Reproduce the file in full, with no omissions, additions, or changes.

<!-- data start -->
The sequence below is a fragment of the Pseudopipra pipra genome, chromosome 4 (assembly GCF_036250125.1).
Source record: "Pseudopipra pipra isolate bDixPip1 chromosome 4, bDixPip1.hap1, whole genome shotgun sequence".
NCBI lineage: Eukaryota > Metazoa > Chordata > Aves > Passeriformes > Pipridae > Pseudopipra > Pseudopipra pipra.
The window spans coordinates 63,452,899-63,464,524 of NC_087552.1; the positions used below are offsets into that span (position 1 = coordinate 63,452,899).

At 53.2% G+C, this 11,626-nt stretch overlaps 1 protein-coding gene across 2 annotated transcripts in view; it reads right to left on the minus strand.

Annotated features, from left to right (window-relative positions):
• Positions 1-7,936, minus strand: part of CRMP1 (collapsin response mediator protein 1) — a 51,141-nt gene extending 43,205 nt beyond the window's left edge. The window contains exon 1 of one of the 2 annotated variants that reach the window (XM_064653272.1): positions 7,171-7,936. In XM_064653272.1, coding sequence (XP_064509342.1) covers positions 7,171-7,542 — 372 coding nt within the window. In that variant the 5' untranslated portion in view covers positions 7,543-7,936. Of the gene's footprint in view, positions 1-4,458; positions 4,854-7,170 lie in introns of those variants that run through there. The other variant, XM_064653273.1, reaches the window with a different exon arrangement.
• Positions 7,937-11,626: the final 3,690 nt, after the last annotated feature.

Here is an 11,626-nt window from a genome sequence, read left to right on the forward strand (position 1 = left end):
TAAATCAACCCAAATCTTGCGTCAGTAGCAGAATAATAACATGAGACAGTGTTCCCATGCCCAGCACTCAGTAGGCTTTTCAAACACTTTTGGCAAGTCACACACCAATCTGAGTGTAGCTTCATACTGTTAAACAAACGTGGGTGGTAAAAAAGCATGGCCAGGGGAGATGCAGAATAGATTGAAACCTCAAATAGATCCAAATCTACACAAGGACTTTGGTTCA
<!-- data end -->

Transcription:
The sequence below is a fragment of the Pseudopipra pipra genome, chromosome 4 (assembly GCF_036250125.1).
Source record: "Pseudopipra pipra isolate bDixPip1 chromosome 4, bDixPip1.hap1, whole genome shotgun sequence".
NCBI lineage: Eukaryota > Metazoa > Chordata > Aves > Passeriformes > Pipridae > Pseudopipra > Pseudopipra pipra.
The window spans coordinates 63,452,899-63,464,524 of NC_087552.1; the positions used below are offsets into that span (position 1 = coordinate 63,452,899).

At 53.2% G+C, this 11,626-nt stretch overlaps 1 protein-coding gene across 2 annotated transcripts in view; it reads right to left on the minus strand.

Annotated features, from left to right (window-relative positions):
• Positions 1-7,936, minus strand: part of CRMP1 (collapsin response mediator protein 1) — a 51,141-nt gene extending 43,205 nt beyond the window's left edge. The window contains exon 1 of one of the 2 annotated variants that reach the window (XM_064653272.1): positions 7,171-7,936. In XM_064653272.1, coding sequence (XP_064509342.1) covers positions 7,171-7,542 — 372 coding nt within the window. In that variant the 5' untranslated portion in view covers positions 7,543-7,936. Of the gene's footprint in view, positions 1-4,458; positions 4,854-7,170 lie in introns of those variants that run through there. The other variant, XM_064653273.1, reaches the window with a different exon arrangement.
• Positions 7,937-11,626: the final 3,690 nt, after the last annotated feature.

Here is an 11,626-nt window from a genome sequence, read left to right on the forward strand (position 1 = left end):
TAAATCAACCCAAATCTTGCGTCAGTAGCAGAATAATAACATGAGACAGTGTTCCCATGCCCAGCACTCAGTAGGCTTTTCAAACACTTTTGGCAAGTCACACACCAATCTGAGTGTAGCTTCATACTGTTAAACAAACGTGGGTGGTAAAAAAGCATGGCCAGGGGAGATGCAGAATAGATTGAAACCTCAAATAGATCCAAATCTACACAAGGACTTTGGTTCA